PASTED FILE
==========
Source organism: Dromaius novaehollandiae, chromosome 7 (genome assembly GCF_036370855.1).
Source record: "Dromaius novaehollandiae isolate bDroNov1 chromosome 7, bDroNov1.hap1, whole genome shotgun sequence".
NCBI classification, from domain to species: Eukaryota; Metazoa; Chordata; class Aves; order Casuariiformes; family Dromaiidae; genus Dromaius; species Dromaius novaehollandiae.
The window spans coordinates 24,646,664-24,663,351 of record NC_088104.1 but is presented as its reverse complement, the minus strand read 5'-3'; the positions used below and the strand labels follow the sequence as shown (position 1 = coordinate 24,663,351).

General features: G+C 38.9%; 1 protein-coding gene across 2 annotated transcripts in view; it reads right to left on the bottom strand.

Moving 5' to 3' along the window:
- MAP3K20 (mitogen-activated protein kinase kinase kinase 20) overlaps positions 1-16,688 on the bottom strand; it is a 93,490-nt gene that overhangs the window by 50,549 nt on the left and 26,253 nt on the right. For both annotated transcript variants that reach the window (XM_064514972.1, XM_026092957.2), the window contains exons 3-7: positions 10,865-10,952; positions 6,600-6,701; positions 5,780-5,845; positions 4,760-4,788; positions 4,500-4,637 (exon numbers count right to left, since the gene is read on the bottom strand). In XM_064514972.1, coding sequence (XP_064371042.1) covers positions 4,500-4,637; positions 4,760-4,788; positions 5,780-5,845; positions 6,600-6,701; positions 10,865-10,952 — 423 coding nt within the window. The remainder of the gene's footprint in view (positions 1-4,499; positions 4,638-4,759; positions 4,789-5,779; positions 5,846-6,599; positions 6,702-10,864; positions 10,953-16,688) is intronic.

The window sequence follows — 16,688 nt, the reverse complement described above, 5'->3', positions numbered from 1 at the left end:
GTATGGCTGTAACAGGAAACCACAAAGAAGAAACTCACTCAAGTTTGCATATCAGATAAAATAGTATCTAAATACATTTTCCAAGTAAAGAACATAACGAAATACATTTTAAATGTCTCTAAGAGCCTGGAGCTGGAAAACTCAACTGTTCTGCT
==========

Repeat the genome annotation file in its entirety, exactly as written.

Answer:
Source organism: Dromaius novaehollandiae, chromosome 7 (genome assembly GCF_036370855.1).
Source record: "Dromaius novaehollandiae isolate bDroNov1 chromosome 7, bDroNov1.hap1, whole genome shotgun sequence".
NCBI classification, from domain to species: Eukaryota; Metazoa; Chordata; class Aves; order Casuariiformes; family Dromaiidae; genus Dromaius; species Dromaius novaehollandiae.
The window spans coordinates 24,646,664-24,663,351 of record NC_088104.1 but is presented as its reverse complement, the minus strand read 5'-3'; the positions used below and the strand labels follow the sequence as shown (position 1 = coordinate 24,663,351).

General features: G+C 38.9%; 1 protein-coding gene across 2 annotated transcripts in view; it reads right to left on the bottom strand.

Moving 5' to 3' along the window:
- MAP3K20 (mitogen-activated protein kinase kinase kinase 20) overlaps positions 1-16,688 on the bottom strand; it is a 93,490-nt gene that overhangs the window by 50,549 nt on the left and 26,253 nt on the right. For both annotated transcript variants that reach the window (XM_064514972.1, XM_026092957.2), the window contains exons 3-7: positions 10,865-10,952; positions 6,600-6,701; positions 5,780-5,845; positions 4,760-4,788; positions 4,500-4,637 (exon numbers count right to left, since the gene is read on the bottom strand). In XM_064514972.1, coding sequence (XP_064371042.1) covers positions 4,500-4,637; positions 4,760-4,788; positions 5,780-5,845; positions 6,600-6,701; positions 10,865-10,952 — 423 coding nt within the window. The remainder of the gene's footprint in view (positions 1-4,499; positions 4,638-4,759; positions 4,789-5,779; positions 5,846-6,599; positions 6,702-10,864; positions 10,953-16,688) is intronic.

The window sequence follows — 16,688 nt, the reverse complement described above, 5'->3', positions numbered from 1 at the left end:
GTATGGCTGTAACAGGAAACCACAAAGAAGAAACTCACTCAAGTTTGCATATCAGATAAAATAGTATCTAAATACATTTTCCAAGTAAAGAACATAACGAAATACATTTTAAATGTCTCTAAGAGCCTGGAGCTGGAAAACTCAACTGTTCTGCT